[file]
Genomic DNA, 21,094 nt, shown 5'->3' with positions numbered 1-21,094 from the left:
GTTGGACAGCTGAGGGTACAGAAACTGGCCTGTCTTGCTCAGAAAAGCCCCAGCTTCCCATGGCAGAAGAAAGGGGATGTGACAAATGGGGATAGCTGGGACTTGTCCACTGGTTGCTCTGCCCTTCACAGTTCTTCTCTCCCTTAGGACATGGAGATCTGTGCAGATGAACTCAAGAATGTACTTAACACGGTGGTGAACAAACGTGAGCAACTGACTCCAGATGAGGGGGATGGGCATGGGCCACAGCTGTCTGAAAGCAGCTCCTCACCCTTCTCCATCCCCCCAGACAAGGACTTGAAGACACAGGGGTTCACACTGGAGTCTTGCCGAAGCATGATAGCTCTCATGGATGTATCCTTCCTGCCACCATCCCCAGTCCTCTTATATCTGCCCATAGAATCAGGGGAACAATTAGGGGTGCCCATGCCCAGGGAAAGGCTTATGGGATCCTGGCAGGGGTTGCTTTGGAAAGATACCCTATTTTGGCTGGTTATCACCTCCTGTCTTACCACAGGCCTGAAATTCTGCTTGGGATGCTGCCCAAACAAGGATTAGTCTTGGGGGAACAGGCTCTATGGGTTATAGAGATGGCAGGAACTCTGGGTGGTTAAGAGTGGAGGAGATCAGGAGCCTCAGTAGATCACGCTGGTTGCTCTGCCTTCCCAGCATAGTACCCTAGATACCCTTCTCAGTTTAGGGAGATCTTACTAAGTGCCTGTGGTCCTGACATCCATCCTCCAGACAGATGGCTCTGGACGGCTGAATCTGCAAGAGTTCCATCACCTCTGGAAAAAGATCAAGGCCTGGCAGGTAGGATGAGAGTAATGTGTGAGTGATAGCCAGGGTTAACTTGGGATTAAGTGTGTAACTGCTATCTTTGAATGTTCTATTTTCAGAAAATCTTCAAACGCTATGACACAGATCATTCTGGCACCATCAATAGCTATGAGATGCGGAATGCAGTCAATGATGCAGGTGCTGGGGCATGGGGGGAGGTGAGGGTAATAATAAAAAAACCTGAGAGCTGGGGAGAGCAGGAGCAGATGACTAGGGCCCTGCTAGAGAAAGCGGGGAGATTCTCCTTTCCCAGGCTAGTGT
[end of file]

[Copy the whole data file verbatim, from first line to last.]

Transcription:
Genomic DNA, 21,094 nt, shown 5'->3' with positions numbered 1-21,094 from the left:
GTTGGACAGCTGAGGGTACAGAAACTGGCCTGTCTTGCTCAGAAAAGCCCCAGCTTCCCATGGCAGAAGAAAGGGGATGTGACAAATGGGGATAGCTGGGACTTGTCCACTGGTTGCTCTGCCCTTCACAGTTCTTCTCTCCCTTAGGACATGGAGATCTGTGCAGATGAACTCAAGAATGTACTTAACACGGTGGTGAACAAACGTGAGCAACTGACTCCAGATGAGGGGGATGGGCATGGGCCACAGCTGTCTGAAAGCAGCTCCTCACCCTTCTCCATCCCCCCAGACAAGGACTTGAAGACACAGGGGTTCACACTGGAGTCTTGCCGAAGCATGATAGCTCTCATGGATGTATCCTTCCTGCCACCATCCCCAGTCCTCTTATATCTGCCCATAGAATCAGGGGAACAATTAGGGGTGCCCATGCCCAGGGAAAGGCTTATGGGATCCTGGCAGGGGTTGCTTTGGAAAGATACCCTATTTTGGCTGGTTATCACCTCCTGTCTTACCACAGGCCTGAAATTCTGCTTGGGATGCTGCCCAAACAAGGATTAGTCTTGGGGGAACAGGCTCTATGGGTTATAGAGATGGCAGGAACTCTGGGTGGTTAAGAGTGGAGGAGATCAGGAGCCTCAGTAGATCACGCTGGTTGCTCTGCCTTCCCAGCATAGTACCCTAGATACCCTTCTCAGTTTAGGGAGATCTTACTAAGTGCCTGTGGTCCTGACATCCATCCTCCAGACAGATGGCTCTGGACGGCTGAATCTGCAAGAGTTCCATCACCTCTGGAAAAAGATCAAGGCCTGGCAGGTAGGATGAGAGTAATGTGTGAGTGATAGCCAGGGTTAACTTGGGATTAAGTGTGTAACTGCTATCTTTGAATGTTCTATTTTCAGAAAATCTTCAAACGCTATGACACAGATCATTCTGGCACCATCAATAGCTATGAGATGCGGAATGCAGTCAATGATGCAGGTGCTGGGGCATGGGGGGAGGTGAGGGTAATAATAAAAAAACCTGAGAGCTGGGGAGAGCAGGAGCAGATGACTAGGGCCCTGCTAGAGAAAGCGGGGAGATTCTCCTTTCCCAGGCTAGTGT